Agrarian Trust

New Food First Backgrounder Addresses Land Reform and Resistance in the United States

OAKLAND, Calif., May 1, 2014 – The disastrous effects of widespread land grabbing and land concentration sweeping the globe do not affect all farmers equally. The degree of vulnerability to these threats is highest for smallholders, women and people of color—the ones who grow, harvest, process and prepare most of the world’s food.
A new Backgrounder by Eric Holt-Giménez, Executive Director of Food First/Institute for Food and Development Policy based in Oakland, CA, explores the history of displacement and land concentration in the United States and examines new trends to recover US farmland for sustainable, community-oriented food production.
Despite record agricultural profits, farming communities in the US heartland are steadily emptying out, reeling from unemployment and the environmental consequences of 70 years of industrial agriculture.  Though surrounded by former peasant farmers (now turned farmworkers), many older farmers wonder who will farm the land when they are gone. But young, beginning and immigrant farmers find it too costly to access land.
The percentage of farmers under 35 years old has declined 8 percent since the last census while the number of older farmers has increased. The average age for a farmer in the US. is now 58 years old. While these statistics paint the picture of a stereotypically white, male, aging farmer, they belie a growing movement of young, predominantly female and non-white beginning farmers.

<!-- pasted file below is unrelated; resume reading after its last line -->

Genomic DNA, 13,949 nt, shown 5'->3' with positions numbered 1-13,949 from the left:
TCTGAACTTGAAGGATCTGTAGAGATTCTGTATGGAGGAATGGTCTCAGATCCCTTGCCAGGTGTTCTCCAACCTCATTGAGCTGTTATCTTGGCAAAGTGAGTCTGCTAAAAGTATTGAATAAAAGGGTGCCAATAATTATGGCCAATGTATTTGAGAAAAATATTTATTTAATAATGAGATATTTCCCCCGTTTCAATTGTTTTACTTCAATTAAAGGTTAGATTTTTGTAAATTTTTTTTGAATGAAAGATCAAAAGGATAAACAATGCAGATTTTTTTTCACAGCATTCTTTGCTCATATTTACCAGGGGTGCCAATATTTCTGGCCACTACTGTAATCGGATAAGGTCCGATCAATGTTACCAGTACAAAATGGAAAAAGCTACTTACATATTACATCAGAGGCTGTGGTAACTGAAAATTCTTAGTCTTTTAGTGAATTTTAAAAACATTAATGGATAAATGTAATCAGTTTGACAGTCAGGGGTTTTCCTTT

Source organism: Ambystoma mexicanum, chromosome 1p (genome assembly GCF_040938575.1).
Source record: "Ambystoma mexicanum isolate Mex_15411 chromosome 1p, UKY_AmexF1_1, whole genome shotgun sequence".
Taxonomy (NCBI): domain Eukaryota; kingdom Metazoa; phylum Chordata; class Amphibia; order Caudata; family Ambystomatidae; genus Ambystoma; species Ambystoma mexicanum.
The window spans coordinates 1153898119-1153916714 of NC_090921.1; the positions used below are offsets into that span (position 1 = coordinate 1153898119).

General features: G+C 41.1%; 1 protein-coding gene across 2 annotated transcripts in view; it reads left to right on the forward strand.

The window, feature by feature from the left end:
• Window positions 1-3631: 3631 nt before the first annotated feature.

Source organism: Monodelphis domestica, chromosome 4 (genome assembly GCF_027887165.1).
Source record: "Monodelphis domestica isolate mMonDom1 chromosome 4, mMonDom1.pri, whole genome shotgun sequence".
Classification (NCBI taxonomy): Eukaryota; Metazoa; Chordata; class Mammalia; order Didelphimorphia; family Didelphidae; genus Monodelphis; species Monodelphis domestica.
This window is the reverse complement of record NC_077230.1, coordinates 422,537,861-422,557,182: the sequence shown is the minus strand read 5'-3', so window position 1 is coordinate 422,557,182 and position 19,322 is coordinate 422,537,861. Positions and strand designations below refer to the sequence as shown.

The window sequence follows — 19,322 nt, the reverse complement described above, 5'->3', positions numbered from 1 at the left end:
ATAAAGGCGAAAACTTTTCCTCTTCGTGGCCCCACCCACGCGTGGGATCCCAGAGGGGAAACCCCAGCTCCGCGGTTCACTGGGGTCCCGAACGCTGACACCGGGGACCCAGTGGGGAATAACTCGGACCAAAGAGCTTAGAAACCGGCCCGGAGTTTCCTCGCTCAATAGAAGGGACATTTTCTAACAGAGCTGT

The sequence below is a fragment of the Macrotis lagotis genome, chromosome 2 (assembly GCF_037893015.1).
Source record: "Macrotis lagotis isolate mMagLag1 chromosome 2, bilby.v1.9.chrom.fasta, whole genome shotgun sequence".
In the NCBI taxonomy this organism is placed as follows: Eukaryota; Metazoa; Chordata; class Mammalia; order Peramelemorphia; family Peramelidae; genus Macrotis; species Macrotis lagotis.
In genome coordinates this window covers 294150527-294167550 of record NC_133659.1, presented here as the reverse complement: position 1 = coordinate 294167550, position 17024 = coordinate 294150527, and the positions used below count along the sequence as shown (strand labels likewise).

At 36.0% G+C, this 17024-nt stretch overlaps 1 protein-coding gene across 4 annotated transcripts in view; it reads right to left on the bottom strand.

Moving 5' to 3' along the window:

Today, family farmers are fighting to hang on to their farms and aspiring farmers are struggling to access land. Their prospects could not be worse. Unregulated market forces—in commodities and land—are both a means for dispossession and a barrier to entry. Because of the structural racism in our food system, immigrants and people of color are at a particular disadvantage.
New rural and urban initiatives for farmland access, farm protection and sustainable, equitable food systems are springing up across the US. They provide hope that another food system is possible. But do they have the potential to confront huge disparities and rising farmland concentration?
This Food First Backgrounder can be downloaded for free by visiting:
Contact Information:

Marilyn Borchardt

Food First/Institute for Food and Development Policy
398 60th St. Oakland, CA 94618